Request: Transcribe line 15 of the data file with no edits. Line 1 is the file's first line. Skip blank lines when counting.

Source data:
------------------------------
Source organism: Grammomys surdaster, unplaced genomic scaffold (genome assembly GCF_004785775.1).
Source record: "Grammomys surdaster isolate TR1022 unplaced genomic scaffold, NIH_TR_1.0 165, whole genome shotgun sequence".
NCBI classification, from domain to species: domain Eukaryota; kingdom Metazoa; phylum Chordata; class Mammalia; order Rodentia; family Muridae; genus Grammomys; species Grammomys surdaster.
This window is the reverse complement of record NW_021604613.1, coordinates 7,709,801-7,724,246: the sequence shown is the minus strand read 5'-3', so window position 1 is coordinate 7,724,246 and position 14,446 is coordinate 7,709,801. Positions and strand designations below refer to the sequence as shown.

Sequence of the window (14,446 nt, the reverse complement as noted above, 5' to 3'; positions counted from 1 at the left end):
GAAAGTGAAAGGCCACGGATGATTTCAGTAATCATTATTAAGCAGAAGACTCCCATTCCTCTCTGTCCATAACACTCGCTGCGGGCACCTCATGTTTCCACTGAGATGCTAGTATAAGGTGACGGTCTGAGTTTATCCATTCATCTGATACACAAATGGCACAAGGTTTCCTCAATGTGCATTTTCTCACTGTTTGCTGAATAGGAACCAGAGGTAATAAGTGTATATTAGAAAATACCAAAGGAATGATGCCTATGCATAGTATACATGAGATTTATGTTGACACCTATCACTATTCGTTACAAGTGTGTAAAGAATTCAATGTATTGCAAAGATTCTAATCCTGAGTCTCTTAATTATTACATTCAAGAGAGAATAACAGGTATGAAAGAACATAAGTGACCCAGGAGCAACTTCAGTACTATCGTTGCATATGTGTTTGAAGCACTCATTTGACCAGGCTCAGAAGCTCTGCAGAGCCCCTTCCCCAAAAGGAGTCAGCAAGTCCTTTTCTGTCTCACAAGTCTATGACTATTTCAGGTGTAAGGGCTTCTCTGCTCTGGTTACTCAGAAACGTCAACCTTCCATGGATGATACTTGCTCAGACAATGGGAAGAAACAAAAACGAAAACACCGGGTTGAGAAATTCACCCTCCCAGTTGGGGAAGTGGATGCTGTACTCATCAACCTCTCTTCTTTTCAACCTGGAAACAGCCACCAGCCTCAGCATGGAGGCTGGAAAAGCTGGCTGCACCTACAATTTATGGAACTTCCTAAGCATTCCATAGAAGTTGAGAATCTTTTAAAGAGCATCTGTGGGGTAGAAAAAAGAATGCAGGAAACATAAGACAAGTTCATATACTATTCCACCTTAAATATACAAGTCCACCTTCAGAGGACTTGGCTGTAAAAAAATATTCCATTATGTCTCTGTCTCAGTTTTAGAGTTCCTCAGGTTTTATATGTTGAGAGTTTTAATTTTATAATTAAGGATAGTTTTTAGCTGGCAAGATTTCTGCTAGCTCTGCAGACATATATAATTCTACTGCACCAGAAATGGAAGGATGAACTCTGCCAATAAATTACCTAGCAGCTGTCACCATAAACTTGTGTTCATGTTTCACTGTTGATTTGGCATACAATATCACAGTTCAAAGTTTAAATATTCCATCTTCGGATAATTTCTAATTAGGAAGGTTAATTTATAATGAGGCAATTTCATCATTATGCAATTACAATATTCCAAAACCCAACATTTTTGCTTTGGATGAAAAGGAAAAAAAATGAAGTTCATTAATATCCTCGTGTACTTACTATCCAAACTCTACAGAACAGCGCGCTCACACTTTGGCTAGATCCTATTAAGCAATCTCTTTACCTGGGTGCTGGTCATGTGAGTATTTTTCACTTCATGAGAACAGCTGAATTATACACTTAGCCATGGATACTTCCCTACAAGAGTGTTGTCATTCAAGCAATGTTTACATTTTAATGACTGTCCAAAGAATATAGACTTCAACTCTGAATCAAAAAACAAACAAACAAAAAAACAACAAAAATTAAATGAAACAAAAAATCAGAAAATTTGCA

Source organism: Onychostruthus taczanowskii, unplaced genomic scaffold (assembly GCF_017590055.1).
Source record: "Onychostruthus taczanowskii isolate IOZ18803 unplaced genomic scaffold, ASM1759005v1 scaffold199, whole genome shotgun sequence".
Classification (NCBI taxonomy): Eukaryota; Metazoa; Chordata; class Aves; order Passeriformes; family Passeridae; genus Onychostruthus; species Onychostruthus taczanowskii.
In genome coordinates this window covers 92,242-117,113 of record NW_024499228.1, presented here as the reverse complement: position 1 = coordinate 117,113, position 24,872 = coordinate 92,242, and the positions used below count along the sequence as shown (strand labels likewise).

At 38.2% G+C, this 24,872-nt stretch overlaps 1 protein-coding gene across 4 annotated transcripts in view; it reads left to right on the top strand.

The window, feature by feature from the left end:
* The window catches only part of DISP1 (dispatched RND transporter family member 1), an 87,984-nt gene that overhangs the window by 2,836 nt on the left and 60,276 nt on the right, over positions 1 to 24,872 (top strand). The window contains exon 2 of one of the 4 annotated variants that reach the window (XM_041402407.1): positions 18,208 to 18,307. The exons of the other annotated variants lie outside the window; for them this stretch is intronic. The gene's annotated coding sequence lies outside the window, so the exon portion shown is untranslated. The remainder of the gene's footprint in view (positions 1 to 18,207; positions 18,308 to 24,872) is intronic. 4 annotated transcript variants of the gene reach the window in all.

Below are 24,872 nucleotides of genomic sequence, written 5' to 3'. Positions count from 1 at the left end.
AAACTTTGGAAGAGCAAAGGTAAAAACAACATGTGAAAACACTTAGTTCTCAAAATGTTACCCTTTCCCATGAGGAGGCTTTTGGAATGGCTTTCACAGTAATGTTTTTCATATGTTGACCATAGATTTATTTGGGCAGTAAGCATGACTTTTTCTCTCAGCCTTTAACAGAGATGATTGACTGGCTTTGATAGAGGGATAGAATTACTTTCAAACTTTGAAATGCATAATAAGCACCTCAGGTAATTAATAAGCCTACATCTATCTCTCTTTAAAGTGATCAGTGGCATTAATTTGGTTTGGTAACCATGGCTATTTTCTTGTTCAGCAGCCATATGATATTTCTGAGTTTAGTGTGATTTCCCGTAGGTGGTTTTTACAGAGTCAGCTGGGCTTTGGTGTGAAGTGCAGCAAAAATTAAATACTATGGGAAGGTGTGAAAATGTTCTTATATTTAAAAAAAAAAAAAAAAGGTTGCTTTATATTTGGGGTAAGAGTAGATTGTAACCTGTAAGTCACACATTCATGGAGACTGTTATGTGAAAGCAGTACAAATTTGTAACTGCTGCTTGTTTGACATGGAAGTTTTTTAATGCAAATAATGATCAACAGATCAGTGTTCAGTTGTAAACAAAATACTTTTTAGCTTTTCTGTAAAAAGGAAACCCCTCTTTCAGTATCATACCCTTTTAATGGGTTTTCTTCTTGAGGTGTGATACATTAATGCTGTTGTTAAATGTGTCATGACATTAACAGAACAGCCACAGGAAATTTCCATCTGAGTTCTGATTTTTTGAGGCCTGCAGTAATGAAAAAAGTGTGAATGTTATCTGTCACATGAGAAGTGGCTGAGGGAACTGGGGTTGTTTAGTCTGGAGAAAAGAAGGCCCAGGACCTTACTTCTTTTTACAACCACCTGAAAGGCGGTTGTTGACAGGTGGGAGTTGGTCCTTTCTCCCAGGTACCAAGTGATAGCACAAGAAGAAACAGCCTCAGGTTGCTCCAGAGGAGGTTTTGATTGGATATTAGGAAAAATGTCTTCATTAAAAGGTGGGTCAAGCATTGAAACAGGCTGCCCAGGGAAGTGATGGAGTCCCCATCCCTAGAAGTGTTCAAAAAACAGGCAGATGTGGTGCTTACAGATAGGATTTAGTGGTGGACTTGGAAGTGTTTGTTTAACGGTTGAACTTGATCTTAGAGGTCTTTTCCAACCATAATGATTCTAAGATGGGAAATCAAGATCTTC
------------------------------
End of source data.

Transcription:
AAACTTTGGAAGAGCAAAGGTAAAAACAACATGTGAAAACACTTAGTTCTCAAAATGTTACCCTTTCCCATGAGGAGGCTTTTGGAATGGCTTTCACAGTAATGTTTTTCATATGTTGACCATAGATTTATTTGGGCAGTAAGCATGACTTTTTCTCTCAGCCTTTAACAGAGATGATTGACTGGCTTTGATAGAGGGATAGAATTACTTTCAAACTTTGAAATGCATAATAAGCACCTCAGGTAATTAATAAGCCTACATCTATCTCTCTTTAAAGTGATCAGTGGCATTAATTTGGTTTGGTAACCATGGCTATTTTCTTGTTCAGCAGCCATATGATATTTCTGAGTTTAGTGTGATTTCCCGTAGGTGGTTTTTACAGAGTCAGCTGGGCTTTGGTGTGAAGTGCAGCAAAAATTAAATACTATGGGAAGGTGTGAAAATGTTCTTATATTTAAAAAAAAAAAAAAAAGGTTGCTTTATATTTGGGGTAAGAGTAGATTGTAACCTGTAAGTCACACATTCATGGAGACTGTTATGTGAAAGCAGTACAAATTTGTAACTGCTGCTTGTTTGACATGGAAGTTTTTTAATGCAAATAATGATCAACAGATCAGTGTTCAGTTGTAAACAAAATACTTTTTAGCTTTTCTGTAAAAAGGAAACCCCTCTTTCAGTATCATACCCTTTTAATGGGTTTTCTTCTTGAGGTGTGATACATTAATGCTGTTGTTAAATGTGTCATGACATTAACAGAACAGCCACAGGAAATTTCCATCTGAGTTCTGATTTTTTGAGGCCTGCAGTAATGAAAAAAGTGTGAATGTTATCTGTCACATGAGAAGTGGCTGAGGGAACTGGGGTTGTTTAGTCTGGAGAAAAGAAGGCCCAGGACCTTACTTCTTTTTACAACCACCTGAAAGGCGGTTGTTGACAGGTGGGAGTTGGTCCTTTCTCCCAGGTACCAAGTGATAGCACAAGAAGAAACAGCCTCAGGTTGCTCCAGAGGAGGTTTTGATTGGATATTAGGAAAAATGTCTTCATTAAAAGGTGGGTCAAGCATTGAAACAGGCTGCCCAGGGAAGTGATGGAGTCCCCATCCCTAGAAGTGTTCAAAAAACAGGCAGATGTGGTGCTTACAGATAGGATTTAGTGGTGGACTTGGAAGTGTTTGTTTAACGGTTGAACTTGATCTTAGAGGTCTTTTCCAACCATAATGATTCTAAGATGGGAAATCAAGATCTTC